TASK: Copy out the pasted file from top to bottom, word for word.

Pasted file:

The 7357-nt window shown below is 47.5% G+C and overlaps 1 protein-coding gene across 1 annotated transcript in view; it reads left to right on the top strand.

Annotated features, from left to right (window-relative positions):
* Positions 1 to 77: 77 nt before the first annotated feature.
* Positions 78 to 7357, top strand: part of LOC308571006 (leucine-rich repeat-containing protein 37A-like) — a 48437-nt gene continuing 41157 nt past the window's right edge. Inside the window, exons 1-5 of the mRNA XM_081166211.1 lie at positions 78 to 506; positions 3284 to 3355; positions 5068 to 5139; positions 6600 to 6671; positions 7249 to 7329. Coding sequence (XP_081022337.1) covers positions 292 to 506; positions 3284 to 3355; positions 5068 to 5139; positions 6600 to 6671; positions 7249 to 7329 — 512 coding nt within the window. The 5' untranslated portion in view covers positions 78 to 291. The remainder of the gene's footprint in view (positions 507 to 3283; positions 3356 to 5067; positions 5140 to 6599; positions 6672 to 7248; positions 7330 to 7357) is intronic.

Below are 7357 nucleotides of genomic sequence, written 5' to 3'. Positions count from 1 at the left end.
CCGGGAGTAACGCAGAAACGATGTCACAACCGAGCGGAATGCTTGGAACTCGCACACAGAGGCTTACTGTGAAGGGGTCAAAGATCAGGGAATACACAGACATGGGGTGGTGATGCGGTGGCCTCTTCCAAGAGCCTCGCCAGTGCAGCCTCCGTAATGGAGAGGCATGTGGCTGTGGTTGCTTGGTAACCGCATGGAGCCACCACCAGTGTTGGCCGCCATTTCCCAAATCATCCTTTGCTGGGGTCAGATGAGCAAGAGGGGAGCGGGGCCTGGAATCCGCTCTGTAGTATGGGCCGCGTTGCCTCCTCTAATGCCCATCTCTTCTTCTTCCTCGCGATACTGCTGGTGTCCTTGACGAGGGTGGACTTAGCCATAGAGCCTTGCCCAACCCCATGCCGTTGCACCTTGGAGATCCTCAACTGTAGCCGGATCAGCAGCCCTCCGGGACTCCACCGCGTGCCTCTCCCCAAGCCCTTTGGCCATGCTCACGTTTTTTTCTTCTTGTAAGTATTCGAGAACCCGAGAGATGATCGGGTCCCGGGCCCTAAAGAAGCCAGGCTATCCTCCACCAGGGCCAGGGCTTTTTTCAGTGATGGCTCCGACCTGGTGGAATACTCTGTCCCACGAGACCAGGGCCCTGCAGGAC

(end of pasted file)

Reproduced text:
The 7357-nt window shown below is 47.5% G+C and overlaps 1 protein-coding gene across 1 annotated transcript in view; it reads left to right on the top strand.

Annotated features, from left to right (window-relative positions):
* Positions 1 to 77: 77 nt before the first annotated feature.
* Positions 78 to 7357, top strand: part of LOC308571006 (leucine-rich repeat-containing protein 37A-like) — a 48437-nt gene continuing 41157 nt past the window's right edge. Inside the window, exons 1-5 of the mRNA XM_081166211.1 lie at positions 78 to 506; positions 3284 to 3355; positions 5068 to 5139; positions 6600 to 6671; positions 7249 to 7329. Coding sequence (XP_081022337.1) covers positions 292 to 506; positions 3284 to 3355; positions 5068 to 5139; positions 6600 to 6671; positions 7249 to 7329 — 512 coding nt within the window. The 5' untranslated portion in view covers positions 78 to 291. The remainder of the gene's footprint in view (positions 507 to 3283; positions 3356 to 5067; positions 5140 to 6599; positions 6672 to 7248; positions 7330 to 7357) is intronic.

Below are 7357 nucleotides of genomic sequence, written 5' to 3'. Positions count from 1 at the left end.
CCGGGAGTAACGCAGAAACGATGTCACAACCGAGCGGAATGCTTGGAACTCGCACACAGAGGCTTACTGTGAAGGGGTCAAAGATCAGGGAATACACAGACATGGGGTGGTGATGCGGTGGCCTCTTCCAAGAGCCTCGCCAGTGCAGCCTCCGTAATGGAGAGGCATGTGGCTGTGGTTGCTTGGTAACCGCATGGAGCCACCACCAGTGTTGGCCGCCATTTCCCAAATCATCCTTTGCTGGGGTCAGATGAGCAAGAGGGGAGCGGGGCCTGGAATCCGCTCTGTAGTATGGGCCGCGTTGCCTCCTCTAATGCCCATCTCTTCTTCTTCCTCGCGATACTGCTGGTGTCCTTGACGAGGGTGGACTTAGCCATAGAGCCTTGCCCAACCCCATGCCGTTGCACCTTGGAGATCCTCAACTGTAGCCGGATCAGCAGCCCTCCGGGACTCCACCGCGTGCCTCTCCCCAAGCCCTTTGGCCATGCTCACGTTTTTTTCTTCTTGTAAGTATTCGAGAACCCGAGAGATGATCGGGTCCCGGGCCCTAAAGAAGCCAGGCTATCCTCCACCAGGGCCAGGGCTTTTTTCAGTGATGGCTCCGACCTGGTGGAATACTCTGTCCCACGAGACCAGGGCCCTGCAGGAC